The base was shared by both the USA and Morocco through the Cold War. A small Navy communications out-station at Sidi Yahia closed in the mid 1970s. The Air Station was closed in 1991.

Population[edit]

Population of Kénitra province from 1982 to 2010
1982 1994 2004 2010
188,194 292,453 359,142 931,027

Areas and neighborhoods[edit]

  • Médina
    • Khabazate
    • La Cigogne
    • La cité
  • Modern city
    • Mimosa
    • Ville Haute
  • Popular districts
    • Saknia
    • Ouled Oujih
    • Maghrib al Arabi
  • Residential districts
    • Bir Rami
    • Val fleury
Masjid Palestine, Kenitra

Colleges and universities[edit]

  • Université Ibn Tofail (UIT)
  • ENCG Kénitra (École Nationale de Commerce et de Gestion de Kénitra)
  • HECI Kénitra (Hautes Etudes Commerciales et Informatiques)
  • ENSA Kénitra (École Nationale des Sciences Appliquées de Kénitra)

Transportation[edit]

The city is served by two railway stations: Kenitra-Ville and Kenitra-Medina. A shuttle train, TNR, connects the city, every 30 minutes, to Rabat and Casablanca.

A high-speed rail line to Tangier is planned to be completed in 2013 (see Kenitra-Tangier high-speed rail line).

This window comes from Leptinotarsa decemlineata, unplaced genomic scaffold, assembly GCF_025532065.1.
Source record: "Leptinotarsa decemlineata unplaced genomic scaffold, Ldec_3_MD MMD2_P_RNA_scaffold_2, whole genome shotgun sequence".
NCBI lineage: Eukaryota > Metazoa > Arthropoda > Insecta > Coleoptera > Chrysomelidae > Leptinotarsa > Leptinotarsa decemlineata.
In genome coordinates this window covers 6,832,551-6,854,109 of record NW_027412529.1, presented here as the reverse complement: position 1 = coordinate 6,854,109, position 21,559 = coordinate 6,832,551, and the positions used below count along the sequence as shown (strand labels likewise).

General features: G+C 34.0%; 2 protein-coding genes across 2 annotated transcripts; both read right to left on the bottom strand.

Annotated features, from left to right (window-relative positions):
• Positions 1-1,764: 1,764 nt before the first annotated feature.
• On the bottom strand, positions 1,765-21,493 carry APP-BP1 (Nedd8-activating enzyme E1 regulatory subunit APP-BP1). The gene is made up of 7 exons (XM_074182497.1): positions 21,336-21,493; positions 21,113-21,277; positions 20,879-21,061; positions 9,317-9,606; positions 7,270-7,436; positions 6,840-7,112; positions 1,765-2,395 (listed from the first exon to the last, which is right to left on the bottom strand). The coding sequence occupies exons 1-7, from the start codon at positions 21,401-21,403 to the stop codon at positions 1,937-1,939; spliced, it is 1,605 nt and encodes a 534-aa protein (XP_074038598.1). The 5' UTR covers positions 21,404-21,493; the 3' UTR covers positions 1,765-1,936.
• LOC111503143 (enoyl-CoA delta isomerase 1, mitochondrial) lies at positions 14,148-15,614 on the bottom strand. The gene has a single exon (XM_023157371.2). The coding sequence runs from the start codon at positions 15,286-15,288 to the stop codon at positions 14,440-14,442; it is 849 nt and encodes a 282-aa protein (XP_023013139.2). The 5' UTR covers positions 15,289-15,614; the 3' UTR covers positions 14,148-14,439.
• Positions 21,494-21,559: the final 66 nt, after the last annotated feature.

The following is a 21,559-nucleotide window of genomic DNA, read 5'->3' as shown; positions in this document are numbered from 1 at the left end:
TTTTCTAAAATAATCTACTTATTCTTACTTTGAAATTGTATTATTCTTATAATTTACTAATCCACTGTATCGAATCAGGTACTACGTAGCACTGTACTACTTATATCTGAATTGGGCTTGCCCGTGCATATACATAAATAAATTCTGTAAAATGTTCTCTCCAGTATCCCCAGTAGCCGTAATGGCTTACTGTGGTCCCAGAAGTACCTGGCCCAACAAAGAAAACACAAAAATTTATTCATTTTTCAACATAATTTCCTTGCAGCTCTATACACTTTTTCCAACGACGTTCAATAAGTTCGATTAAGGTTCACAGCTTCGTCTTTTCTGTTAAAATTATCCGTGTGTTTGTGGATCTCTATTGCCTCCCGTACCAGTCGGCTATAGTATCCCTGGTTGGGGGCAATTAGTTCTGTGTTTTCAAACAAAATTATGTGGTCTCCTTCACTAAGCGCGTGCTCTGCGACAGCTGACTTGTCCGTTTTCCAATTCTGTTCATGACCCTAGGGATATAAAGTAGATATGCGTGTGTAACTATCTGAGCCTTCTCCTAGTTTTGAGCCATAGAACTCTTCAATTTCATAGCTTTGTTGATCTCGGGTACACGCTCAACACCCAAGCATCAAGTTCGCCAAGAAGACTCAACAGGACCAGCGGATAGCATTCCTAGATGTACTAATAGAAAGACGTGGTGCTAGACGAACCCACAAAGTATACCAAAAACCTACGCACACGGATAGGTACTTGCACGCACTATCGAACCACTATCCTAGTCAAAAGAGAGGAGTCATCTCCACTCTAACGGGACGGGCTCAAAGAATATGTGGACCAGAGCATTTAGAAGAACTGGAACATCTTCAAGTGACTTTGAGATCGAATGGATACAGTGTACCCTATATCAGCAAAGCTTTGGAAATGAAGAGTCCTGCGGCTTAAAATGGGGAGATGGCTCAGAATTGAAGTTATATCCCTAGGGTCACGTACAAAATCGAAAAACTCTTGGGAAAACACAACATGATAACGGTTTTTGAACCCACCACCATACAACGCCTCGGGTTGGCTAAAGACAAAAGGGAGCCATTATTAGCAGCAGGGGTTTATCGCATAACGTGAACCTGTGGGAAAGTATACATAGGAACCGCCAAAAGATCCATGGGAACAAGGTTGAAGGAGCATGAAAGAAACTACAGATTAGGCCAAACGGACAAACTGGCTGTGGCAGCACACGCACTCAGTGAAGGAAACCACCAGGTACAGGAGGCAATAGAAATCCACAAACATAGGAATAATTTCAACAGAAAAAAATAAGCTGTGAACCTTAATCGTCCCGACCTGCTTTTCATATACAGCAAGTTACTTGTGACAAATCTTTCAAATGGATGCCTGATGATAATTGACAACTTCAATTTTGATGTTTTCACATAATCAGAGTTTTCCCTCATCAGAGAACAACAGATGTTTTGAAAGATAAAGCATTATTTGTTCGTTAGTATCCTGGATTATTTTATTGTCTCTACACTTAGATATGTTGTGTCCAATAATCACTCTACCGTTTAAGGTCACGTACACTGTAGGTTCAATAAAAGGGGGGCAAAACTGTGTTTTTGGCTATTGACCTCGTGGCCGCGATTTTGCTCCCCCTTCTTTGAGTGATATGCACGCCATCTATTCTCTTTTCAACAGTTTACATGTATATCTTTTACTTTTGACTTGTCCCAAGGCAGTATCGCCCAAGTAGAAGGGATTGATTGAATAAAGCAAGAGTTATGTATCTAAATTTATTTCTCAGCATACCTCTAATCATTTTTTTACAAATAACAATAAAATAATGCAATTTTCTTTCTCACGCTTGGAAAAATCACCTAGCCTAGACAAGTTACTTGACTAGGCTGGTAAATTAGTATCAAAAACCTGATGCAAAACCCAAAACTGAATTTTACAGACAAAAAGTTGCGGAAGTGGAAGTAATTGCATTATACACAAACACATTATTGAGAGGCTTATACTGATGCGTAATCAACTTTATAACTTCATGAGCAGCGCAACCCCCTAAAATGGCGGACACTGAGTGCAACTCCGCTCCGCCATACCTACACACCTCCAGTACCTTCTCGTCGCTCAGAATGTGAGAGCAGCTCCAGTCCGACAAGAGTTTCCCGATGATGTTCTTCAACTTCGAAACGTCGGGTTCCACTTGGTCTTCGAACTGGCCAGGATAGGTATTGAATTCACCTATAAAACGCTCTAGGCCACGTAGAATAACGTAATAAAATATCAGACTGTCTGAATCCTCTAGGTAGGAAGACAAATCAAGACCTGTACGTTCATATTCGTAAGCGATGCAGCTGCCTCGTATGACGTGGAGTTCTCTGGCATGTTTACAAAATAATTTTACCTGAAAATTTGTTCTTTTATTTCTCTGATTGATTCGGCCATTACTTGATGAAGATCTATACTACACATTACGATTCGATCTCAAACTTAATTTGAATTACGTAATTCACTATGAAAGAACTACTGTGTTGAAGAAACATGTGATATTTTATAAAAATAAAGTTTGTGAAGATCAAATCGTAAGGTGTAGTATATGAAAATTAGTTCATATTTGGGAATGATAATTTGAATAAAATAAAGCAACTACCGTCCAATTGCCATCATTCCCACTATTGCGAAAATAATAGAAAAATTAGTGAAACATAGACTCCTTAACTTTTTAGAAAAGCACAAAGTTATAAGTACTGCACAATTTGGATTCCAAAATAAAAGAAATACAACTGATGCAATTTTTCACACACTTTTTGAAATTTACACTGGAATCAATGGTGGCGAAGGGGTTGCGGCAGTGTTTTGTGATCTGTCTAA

Sports[edit]

Kenitra Athletic Club, KAC[edit]

Main article: KAC Kénitra

In 1938, a group of Kenitra natives created KAC. This group of soccer lovers wanted to resist French domination in sports in Morocco. The team, made entirely of Kenitra natives, succeeded in reaching the premier Moroccan soccer league in 1956. In 1960, KAC won its first championship league of Morocco. KAC embarked in a journey of glories by winning the 1973-81-82 championship leagues and the 1961 throne cup. One name comes to mind when talking about KAC, Ahmed Souiri. He was a manager and coach who dedicated his entire life to training and inspiring young soccer players. KAC has produced many international soccer players who have enriched the Moroccan soccer team. Bouliahiaoui and Khalifa were among the players who helped the Moroccan national soccer team qualify to the second round of the World Cup finals in Mexico in 1986. Mohammed Boussati still holds a national record of goals by scoring 25 goals in one soccer championship season 1981-82.

Ajax Kenitra[edit]

The local indoor soccer club took a lead in representing Morocco in many international indoor soccer tournaments. Many tributes should be paid to Mohammed Nhaida for his role in managing the club.

Natives from Kenitra[edit]

Kenitra was the birthplace of:

See also[edit]

Notes and references[edit]

  1. ^ "Recensement Général De La Population Et De L'Habitat De 2004". hcp.ma. Retrieved 2010-01-06. 
  2. ^ Kénitra depuis 1912 (French)
  3. ^ In Morocco by Edith Wharton, New York: Charles Scribner's Sons 1920
  4. ^ History of Port Lyautey

External links[edit]

Coordinates: 34°15′N 6°35′W / 34.250°N 6.583°W / 34.250; -6.583